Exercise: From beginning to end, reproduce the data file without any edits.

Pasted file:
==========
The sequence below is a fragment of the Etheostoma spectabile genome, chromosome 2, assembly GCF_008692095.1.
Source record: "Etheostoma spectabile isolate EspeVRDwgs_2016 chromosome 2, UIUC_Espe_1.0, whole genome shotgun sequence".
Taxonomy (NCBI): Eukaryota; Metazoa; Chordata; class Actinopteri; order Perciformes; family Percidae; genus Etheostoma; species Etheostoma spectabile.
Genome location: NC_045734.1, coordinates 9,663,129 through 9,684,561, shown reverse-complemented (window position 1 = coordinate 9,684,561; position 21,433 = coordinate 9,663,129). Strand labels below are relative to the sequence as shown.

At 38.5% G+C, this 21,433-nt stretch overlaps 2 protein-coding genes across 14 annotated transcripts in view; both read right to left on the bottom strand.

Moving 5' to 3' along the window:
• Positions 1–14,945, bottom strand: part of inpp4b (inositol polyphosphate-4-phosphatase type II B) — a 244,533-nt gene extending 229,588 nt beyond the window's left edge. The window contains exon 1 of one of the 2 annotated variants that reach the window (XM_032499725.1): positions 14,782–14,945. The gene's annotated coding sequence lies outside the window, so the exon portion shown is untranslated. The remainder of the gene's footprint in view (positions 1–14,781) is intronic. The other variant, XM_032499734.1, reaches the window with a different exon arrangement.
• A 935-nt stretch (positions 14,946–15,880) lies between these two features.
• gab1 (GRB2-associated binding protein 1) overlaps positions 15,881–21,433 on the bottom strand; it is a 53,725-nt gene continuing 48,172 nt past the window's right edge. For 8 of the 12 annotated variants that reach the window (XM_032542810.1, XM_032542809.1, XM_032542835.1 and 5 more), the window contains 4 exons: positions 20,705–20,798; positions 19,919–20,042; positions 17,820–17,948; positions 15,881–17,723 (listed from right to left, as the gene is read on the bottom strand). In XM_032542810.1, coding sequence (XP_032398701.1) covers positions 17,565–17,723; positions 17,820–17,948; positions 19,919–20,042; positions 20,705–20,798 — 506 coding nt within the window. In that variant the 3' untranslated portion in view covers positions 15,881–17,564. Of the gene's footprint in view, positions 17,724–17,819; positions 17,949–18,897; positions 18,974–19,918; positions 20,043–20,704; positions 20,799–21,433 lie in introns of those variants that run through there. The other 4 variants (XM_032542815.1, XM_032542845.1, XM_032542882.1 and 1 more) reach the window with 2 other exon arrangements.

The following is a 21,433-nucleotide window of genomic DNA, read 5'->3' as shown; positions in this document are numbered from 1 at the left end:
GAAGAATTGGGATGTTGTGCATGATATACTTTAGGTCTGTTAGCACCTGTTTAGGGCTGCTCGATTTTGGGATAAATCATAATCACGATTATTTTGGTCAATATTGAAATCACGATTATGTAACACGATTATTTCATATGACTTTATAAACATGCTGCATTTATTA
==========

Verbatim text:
The sequence below is a fragment of the Etheostoma spectabile genome, chromosome 2, assembly GCF_008692095.1.
Source record: "Etheostoma spectabile isolate EspeVRDwgs_2016 chromosome 2, UIUC_Espe_1.0, whole genome shotgun sequence".
Taxonomy (NCBI): Eukaryota; Metazoa; Chordata; class Actinopteri; order Perciformes; family Percidae; genus Etheostoma; species Etheostoma spectabile.
Genome location: NC_045734.1, coordinates 9,663,129 through 9,684,561, shown reverse-complemented (window position 1 = coordinate 9,684,561; position 21,433 = coordinate 9,663,129). Strand labels below are relative to the sequence as shown.

At 38.5% G+C, this 21,433-nt stretch overlaps 2 protein-coding genes across 14 annotated transcripts in view; both read right to left on the bottom strand.

Moving 5' to 3' along the window:
• Positions 1–14,945, bottom strand: part of inpp4b (inositol polyphosphate-4-phosphatase type II B) — a 244,533-nt gene extending 229,588 nt beyond the window's left edge. The window contains exon 1 of one of the 2 annotated variants that reach the window (XM_032499725.1): positions 14,782–14,945. The gene's annotated coding sequence lies outside the window, so the exon portion shown is untranslated. The remainder of the gene's footprint in view (positions 1–14,781) is intronic. The other variant, XM_032499734.1, reaches the window with a different exon arrangement.
• A 935-nt stretch (positions 14,946–15,880) lies between these two features.
• gab1 (GRB2-associated binding protein 1) overlaps positions 15,881–21,433 on the bottom strand; it is a 53,725-nt gene continuing 48,172 nt past the window's right edge. For 8 of the 12 annotated variants that reach the window (XM_032542810.1, XM_032542809.1, XM_032542835.1 and 5 more), the window contains 4 exons: positions 20,705–20,798; positions 19,919–20,042; positions 17,820–17,948; positions 15,881–17,723 (listed from right to left, as the gene is read on the bottom strand). In XM_032542810.1, coding sequence (XP_032398701.1) covers positions 17,565–17,723; positions 17,820–17,948; positions 19,919–20,042; positions 20,705–20,798 — 506 coding nt within the window. In that variant the 3' untranslated portion in view covers positions 15,881–17,564. Of the gene's footprint in view, positions 17,724–17,819; positions 17,949–18,897; positions 18,974–19,918; positions 20,043–20,704; positions 20,799–21,433 lie in introns of those variants that run through there. The other 4 variants (XM_032542815.1, XM_032542845.1, XM_032542882.1 and 1 more) reach the window with 2 other exon arrangements.

The following is a 21,433-nucleotide window of genomic DNA, read 5'->3' as shown; positions in this document are numbered from 1 at the left end:
GAAGAATTGGGATGTTGTGCATGATATACTTTAGGTCTGTTAGCACCTGTTTAGGGCTGCTCGATTTTGGGATAAATCATAATCACGATTATTTTGGTCAATATTGAAATCACGATTATGTAACACGATTATTTCATATGACTTTATAAACATGCTGCATTTATTA